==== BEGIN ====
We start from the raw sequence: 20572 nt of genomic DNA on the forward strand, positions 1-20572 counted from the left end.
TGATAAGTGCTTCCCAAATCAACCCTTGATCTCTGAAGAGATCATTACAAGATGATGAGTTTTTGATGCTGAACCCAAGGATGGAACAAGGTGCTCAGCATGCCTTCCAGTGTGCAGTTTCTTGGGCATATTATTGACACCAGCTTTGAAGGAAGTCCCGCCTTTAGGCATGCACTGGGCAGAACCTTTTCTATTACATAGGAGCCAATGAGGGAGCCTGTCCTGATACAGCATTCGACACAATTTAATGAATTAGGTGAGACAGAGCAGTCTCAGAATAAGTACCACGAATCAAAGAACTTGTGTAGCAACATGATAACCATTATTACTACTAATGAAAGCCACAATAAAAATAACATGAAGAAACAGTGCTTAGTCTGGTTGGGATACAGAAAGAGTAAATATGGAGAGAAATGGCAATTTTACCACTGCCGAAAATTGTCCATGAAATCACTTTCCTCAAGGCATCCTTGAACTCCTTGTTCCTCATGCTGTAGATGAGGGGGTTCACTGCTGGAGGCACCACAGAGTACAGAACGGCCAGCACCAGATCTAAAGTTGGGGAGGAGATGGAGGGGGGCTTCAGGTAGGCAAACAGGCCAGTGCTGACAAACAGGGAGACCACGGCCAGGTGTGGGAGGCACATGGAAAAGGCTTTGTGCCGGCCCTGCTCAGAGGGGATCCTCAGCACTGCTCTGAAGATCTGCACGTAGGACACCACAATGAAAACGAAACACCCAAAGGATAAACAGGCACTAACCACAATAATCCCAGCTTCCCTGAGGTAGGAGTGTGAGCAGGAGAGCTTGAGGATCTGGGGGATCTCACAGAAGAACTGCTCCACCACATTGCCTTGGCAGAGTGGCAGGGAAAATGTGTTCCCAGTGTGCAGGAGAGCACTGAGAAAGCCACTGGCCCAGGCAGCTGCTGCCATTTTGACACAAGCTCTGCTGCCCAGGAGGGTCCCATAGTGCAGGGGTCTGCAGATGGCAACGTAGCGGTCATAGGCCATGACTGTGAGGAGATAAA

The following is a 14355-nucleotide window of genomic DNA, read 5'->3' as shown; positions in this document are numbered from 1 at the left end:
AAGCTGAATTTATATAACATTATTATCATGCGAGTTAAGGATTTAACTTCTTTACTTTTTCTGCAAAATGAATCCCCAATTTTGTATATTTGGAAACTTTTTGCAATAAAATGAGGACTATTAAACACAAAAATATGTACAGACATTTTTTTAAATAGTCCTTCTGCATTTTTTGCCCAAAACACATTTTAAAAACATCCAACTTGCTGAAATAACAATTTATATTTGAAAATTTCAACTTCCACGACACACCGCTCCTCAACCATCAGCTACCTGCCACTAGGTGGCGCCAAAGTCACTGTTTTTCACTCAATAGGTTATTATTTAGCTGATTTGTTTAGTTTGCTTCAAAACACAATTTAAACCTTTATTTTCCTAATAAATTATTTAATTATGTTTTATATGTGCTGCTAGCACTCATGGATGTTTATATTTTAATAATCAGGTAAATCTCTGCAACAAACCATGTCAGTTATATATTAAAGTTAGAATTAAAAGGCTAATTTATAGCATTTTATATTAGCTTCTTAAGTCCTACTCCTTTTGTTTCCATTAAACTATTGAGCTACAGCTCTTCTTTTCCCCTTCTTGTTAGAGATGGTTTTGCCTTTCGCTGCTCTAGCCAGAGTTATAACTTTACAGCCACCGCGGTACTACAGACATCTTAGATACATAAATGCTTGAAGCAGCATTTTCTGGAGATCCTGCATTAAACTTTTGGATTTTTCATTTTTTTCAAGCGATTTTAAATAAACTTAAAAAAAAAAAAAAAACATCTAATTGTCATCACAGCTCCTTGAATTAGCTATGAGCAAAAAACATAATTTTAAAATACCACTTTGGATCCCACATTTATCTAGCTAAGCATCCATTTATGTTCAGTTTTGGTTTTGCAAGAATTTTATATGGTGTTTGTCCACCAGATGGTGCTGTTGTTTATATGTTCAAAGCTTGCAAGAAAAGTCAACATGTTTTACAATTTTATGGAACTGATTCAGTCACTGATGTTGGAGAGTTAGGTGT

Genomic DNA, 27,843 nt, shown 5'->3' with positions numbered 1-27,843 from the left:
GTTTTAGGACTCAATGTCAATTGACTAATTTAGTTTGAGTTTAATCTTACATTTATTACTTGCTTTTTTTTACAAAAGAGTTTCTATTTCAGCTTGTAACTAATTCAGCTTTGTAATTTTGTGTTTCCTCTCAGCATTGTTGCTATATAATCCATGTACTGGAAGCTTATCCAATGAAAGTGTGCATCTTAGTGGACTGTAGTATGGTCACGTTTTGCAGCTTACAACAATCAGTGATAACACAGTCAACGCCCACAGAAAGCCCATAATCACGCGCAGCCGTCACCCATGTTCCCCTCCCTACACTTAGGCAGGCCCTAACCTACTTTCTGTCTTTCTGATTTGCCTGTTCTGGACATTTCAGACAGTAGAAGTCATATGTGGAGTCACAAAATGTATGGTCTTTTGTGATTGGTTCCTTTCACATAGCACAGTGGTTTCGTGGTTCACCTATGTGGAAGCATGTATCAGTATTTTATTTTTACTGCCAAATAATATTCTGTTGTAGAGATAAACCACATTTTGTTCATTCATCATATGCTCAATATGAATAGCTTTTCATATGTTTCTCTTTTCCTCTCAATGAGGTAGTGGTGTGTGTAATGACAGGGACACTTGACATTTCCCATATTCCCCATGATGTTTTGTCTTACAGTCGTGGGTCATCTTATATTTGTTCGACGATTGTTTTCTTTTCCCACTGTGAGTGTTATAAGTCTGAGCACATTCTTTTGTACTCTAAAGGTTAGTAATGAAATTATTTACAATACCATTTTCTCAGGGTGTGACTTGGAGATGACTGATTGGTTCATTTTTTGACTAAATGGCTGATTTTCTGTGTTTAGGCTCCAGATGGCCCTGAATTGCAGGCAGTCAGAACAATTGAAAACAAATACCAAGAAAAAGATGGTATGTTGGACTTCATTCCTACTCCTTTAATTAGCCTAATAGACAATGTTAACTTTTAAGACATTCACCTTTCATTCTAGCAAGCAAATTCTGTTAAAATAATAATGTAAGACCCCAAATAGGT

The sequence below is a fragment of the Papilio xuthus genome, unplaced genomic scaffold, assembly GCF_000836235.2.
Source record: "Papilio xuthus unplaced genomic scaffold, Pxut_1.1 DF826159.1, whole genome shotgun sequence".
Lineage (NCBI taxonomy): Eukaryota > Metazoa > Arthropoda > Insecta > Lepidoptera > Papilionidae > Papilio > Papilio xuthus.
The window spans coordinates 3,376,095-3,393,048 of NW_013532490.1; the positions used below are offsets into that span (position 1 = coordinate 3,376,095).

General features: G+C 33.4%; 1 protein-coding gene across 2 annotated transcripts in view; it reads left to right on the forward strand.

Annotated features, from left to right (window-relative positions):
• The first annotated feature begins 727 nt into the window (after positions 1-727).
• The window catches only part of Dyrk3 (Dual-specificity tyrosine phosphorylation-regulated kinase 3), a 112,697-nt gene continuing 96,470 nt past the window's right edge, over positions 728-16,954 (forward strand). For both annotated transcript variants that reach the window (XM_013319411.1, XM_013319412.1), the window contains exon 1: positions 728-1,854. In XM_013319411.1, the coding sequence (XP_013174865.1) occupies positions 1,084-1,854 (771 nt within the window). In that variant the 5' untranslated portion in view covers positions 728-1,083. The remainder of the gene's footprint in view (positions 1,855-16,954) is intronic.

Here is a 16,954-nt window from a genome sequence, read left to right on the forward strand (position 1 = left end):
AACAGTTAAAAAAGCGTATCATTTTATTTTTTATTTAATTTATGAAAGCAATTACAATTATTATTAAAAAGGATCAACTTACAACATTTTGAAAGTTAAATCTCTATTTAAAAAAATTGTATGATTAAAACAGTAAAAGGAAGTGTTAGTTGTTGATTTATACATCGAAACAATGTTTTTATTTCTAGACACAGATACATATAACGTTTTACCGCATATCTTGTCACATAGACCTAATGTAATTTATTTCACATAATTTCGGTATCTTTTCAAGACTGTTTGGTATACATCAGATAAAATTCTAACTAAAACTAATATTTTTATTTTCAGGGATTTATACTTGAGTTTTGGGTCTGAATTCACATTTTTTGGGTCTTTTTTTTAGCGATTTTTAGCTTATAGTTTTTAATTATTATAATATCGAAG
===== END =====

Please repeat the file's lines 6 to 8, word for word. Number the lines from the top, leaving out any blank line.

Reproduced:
GTTTTAGGACTCAATGTCAATTGACTAATTTAGTTTGAGTTTAATCTTACATTTATTACTTGCTTTTTTTTACAAAAGAGTTTCTATTTCAGCTTGTAACTAATTCAGCTTTGTAATTTTGTGTTTCCTCTCAGCATTGTTGCTATATAATCCATGTACTGGAAGCTTATCCAATGAAAGTGTGCATCTTAGTGGACTGTAGTATGGTCACGTTTTGCAGCTTACAACAATCAGTGATAACACAGTCAACGCCCACAGAAAGCCCATAATCACGCGCAGCCGTCACCCATGTTCCCCTCCCTACACTTAGGCAGGCCCTAACCTACTTTCTGTCTTTCTGATTTGCCTGTTCTGGACATTTCAGACAGTAGAAGTCATATGTGGAGTCACAAAATGTATGGTCTTTTGTGATTGGTTCCTTTCACATAGCACAGTGGTTTCGTGGTTCACCTATGTGGAAGCATGTATCAGTATTTTATTTTTACTGCCAAATAATATTCTGTTGTAGAGATAAACCACATTTTGTTCATTCATCATATGCTCAATATGAATAGCTTTTCATATGTTTCTCTTTTCCTCTCAATGAGGTAGTGGTGTGTGTAATGACAGGGACACTTGACATTTCCCATATTCCCCATGATGTTTTGTCTTACAGTCGTGGGTCATCTTATATTTGTTCGACGATTGTTTTCTTTTCCCACTGTGAGTGTTATAAGTCTGAGCACATTCTTTTGTACTCTAAAGGTTAGTAATGAAATTATTTACAATACCATTTTCTCAGGGTGTGACTTGGAGATGACTGATTGGTTCATTTTTTGACTAAATGGCTGATTTTCTGTGTTTAGGCTCCAGATGGCCCTGAATTGCAGGCAGTCAGAACAATTGAAAACAAATACCAAGAAAAAGATGGTATGTTGGACTTCATTCCTACTCCTTTAATTAGCCTAATAGACAATGTTAACTTTTAAGACATTCACCTTTCATTCTAGCAAGCAAATTCTGTTAAAATAATAATGTAAGACCCCAAATAGGT

The sequence below is a fragment of the Papilio xuthus genome, unplaced genomic scaffold, assembly GCF_000836235.2.
Source record: "Papilio xuthus unplaced genomic scaffold, Pxut_1.1 DF826159.1, whole genome shotgun sequence".